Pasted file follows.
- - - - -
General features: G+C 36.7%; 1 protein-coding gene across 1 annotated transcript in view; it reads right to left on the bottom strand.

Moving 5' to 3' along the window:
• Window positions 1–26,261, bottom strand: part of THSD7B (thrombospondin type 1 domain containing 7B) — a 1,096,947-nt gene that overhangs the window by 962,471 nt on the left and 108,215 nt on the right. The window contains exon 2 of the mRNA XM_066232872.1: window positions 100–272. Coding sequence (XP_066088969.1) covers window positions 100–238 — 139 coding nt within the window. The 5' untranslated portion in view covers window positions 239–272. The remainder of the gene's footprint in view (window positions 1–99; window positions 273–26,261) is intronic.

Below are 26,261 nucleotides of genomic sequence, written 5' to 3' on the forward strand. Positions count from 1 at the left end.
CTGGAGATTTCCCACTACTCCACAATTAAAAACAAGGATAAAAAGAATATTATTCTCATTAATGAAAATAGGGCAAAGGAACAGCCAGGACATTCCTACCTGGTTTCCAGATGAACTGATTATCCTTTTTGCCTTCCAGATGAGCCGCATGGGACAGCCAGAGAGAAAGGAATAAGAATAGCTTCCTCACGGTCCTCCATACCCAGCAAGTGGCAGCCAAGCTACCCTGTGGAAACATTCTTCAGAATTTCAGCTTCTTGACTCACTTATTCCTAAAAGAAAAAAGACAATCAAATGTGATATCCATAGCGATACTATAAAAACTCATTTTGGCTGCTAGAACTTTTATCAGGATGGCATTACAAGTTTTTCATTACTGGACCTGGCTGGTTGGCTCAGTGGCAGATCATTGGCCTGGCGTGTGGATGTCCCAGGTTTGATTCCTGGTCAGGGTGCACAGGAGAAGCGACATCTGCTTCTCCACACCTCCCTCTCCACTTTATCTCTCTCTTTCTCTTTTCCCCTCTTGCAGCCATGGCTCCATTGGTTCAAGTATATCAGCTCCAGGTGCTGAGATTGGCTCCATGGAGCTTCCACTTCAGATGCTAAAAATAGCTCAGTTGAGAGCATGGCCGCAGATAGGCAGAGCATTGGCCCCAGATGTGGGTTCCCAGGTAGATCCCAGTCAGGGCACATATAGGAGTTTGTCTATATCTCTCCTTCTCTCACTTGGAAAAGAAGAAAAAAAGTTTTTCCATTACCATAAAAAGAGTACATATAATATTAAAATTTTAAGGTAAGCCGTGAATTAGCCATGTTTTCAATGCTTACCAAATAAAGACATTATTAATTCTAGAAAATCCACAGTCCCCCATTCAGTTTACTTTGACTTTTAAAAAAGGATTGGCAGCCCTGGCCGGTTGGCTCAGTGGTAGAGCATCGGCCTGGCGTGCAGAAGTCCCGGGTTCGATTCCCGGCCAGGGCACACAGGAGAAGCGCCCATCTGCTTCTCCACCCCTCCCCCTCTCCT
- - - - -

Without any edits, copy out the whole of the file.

General features: G+C 36.7%; 1 protein-coding gene across 1 annotated transcript in view; it reads right to left on the bottom strand.

Moving 5' to 3' along the window:
• Window positions 1–26,261, bottom strand: part of THSD7B (thrombospondin type 1 domain containing 7B) — a 1,096,947-nt gene that overhangs the window by 962,471 nt on the left and 108,215 nt on the right. The window contains exon 2 of the mRNA XM_066232872.1: window positions 100–272. Coding sequence (XP_066088969.1) covers window positions 100–238 — 139 coding nt within the window. The 5' untranslated portion in view covers window positions 239–272. The remainder of the gene's footprint in view (window positions 1–99; window positions 273–26,261) is intronic.

Below are 26,261 nucleotides of genomic sequence, written 5' to 3' on the forward strand. Positions count from 1 at the left end.
CTGGAGATTTCCCACTACTCCACAATTAAAAACAAGGATAAAAAGAATATTATTCTCATTAATGAAAATAGGGCAAAGGAACAGCCAGGACATTCCTACCTGGTTTCCAGATGAACTGATTATCCTTTTTGCCTTCCAGATGAGCCGCATGGGACAGCCAGAGAGAAAGGAATAAGAATAGCTTCCTCACGGTCCTCCATACCCAGCAAGTGGCAGCCAAGCTACCCTGTGGAAACATTCTTCAGAATTTCAGCTTCTTGACTCACTTATTCCTAAAAGAAAAAAGACAATCAAATGTGATATCCATAGCGATACTATAAAAACTCATTTTGGCTGCTAGAACTTTTATCAGGATGGCATTACAAGTTTTTCATTACTGGACCTGGCTGGTTGGCTCAGTGGCAGATCATTGGCCTGGCGTGTGGATGTCCCAGGTTTGATTCCTGGTCAGGGTGCACAGGAGAAGCGACATCTGCTTCTCCACACCTCCCTCTCCACTTTATCTCTCTCTTTCTCTTTTCCCCTCTTGCAGCCATGGCTCCATTGGTTCAAGTATATCAGCTCCAGGTGCTGAGATTGGCTCCATGGAGCTTCCACTTCAGATGCTAAAAATAGCTCAGTTGAGAGCATGGCCGCAGATAGGCAGAGCATTGGCCCCAGATGTGGGTTCCCAGGTAGATCCCAGTCAGGGCACATATAGGAGTTTGTCTATATCTCTCCTTCTCTCACTTGGAAAAGAAGAAAAAAAGTTTTTCCATTACCATAAAAAGAGTACATATAATATTAAAATTTTAAGGTAAGCCGTGAATTAGCCATGTTTTCAATGCTTACCAAATAAAGACATTATTAATTCTAGAAAATCCACAGTCCCCCATTCAGTTTACTTTGACTTTTAAAAAAGGATTGGCAGCCCTGGCCGGTTGGCTCAGTGGTAGAGCATCGGCCTGGCGTGCAGAAGTCCCGGGTTCGATTCCCGGCCAGGGCACACAGGAGAAGCGCCCATCTGCTTCTCCACCCCTCCCCCTCTCCT